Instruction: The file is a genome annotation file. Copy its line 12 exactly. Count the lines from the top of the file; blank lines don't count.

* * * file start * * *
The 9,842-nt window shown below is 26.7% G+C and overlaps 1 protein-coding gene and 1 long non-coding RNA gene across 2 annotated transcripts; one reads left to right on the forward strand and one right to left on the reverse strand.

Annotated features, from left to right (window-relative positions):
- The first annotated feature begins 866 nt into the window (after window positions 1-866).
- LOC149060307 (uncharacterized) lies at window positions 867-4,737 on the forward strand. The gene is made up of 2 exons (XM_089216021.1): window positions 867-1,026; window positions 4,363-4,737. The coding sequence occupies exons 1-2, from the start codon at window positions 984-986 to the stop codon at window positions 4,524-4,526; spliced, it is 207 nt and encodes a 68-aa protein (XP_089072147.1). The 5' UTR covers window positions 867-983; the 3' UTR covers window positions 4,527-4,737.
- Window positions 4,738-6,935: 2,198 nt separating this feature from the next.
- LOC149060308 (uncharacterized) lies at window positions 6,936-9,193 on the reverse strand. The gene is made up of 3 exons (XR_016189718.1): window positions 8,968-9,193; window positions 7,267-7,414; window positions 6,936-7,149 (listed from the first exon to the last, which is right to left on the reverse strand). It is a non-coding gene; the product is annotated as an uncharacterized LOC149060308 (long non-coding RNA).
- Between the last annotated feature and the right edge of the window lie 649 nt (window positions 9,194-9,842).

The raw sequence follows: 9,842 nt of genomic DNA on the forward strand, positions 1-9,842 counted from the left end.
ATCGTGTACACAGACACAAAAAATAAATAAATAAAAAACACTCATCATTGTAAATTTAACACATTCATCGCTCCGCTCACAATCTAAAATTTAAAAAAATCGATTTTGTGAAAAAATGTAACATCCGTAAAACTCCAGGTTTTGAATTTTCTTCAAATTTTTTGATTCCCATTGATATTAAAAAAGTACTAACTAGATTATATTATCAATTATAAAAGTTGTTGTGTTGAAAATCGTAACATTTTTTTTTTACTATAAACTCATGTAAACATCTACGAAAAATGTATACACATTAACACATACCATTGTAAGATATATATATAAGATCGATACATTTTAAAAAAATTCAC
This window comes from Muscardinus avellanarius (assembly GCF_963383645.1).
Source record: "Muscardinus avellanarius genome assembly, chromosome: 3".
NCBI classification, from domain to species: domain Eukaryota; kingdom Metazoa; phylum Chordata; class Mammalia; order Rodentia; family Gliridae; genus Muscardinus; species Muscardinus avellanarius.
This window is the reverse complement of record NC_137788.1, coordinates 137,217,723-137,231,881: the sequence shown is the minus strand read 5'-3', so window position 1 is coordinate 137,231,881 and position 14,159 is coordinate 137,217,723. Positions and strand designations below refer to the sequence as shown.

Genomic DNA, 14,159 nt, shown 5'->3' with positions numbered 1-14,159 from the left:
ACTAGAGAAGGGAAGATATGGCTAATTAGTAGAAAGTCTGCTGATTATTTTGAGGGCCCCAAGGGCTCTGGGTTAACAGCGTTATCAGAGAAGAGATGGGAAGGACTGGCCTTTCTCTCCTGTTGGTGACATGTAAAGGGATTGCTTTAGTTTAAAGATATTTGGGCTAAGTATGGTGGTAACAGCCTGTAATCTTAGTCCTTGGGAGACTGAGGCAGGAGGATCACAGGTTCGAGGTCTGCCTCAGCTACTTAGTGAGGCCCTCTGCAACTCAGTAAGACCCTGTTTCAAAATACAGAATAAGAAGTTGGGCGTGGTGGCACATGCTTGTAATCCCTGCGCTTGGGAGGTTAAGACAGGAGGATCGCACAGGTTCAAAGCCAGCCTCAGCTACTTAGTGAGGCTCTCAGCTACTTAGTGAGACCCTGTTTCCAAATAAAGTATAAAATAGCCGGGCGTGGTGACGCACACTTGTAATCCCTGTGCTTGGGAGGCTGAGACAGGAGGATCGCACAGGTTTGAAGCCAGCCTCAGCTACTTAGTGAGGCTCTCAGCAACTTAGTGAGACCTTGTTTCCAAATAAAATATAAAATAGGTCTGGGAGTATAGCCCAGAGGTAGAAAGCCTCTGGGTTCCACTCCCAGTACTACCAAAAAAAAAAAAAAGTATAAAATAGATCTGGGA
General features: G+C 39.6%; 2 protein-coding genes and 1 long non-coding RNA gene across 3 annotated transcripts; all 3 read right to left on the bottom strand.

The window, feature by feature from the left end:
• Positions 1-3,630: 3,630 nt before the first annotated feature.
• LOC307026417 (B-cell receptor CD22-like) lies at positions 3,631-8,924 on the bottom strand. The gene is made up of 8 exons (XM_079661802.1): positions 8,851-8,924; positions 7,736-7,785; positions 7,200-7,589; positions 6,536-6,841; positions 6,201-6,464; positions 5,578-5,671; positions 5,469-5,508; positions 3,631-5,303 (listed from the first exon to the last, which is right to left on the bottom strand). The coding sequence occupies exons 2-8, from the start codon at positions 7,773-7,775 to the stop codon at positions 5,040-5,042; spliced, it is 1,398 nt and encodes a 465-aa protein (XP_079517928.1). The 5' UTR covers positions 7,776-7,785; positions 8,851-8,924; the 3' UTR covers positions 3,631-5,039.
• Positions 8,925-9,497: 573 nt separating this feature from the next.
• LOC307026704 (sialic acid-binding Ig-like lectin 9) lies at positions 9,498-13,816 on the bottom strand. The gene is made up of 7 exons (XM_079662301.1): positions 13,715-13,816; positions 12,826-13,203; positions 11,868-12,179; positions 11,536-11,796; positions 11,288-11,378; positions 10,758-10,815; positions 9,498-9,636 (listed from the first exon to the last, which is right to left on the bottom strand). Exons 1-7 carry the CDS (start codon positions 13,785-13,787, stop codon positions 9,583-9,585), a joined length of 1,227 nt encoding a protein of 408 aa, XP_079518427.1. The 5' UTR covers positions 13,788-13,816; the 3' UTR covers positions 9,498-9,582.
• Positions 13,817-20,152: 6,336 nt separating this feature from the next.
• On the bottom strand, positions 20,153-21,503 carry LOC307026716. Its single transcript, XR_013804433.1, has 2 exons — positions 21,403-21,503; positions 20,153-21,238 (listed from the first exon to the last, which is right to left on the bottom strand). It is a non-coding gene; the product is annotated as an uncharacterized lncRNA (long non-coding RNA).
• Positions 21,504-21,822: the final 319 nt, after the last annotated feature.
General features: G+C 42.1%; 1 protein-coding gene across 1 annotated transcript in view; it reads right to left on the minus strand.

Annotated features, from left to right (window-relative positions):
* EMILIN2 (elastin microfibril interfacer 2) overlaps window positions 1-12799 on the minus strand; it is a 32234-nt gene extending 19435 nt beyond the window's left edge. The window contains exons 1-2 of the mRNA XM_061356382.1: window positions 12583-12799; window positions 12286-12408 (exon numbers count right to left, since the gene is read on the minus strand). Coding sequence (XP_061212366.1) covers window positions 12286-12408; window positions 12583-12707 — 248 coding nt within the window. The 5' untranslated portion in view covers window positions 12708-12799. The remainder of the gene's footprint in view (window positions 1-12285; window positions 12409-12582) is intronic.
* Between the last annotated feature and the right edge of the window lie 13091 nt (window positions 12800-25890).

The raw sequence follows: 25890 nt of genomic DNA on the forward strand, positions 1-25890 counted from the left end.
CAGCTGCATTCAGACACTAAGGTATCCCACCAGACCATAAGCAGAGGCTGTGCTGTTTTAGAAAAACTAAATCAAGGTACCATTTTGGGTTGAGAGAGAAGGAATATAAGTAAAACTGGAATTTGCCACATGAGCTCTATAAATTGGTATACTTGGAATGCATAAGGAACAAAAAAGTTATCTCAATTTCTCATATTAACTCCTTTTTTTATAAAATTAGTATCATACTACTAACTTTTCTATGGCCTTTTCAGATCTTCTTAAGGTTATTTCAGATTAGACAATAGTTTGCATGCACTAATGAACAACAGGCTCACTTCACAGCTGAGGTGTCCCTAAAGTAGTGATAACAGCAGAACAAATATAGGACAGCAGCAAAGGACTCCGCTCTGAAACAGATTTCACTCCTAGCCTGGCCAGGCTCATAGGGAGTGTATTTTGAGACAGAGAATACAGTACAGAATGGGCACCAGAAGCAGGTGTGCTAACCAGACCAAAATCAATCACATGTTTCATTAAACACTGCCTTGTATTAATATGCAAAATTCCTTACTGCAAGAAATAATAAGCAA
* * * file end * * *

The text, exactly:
NCBI classification, from domain to species: domain Eukaryota; kingdom Metazoa; phylum Chordata; class Mammalia; order Rodentia; family Gliridae; genus Muscardinus; species Muscardinus avellanarius.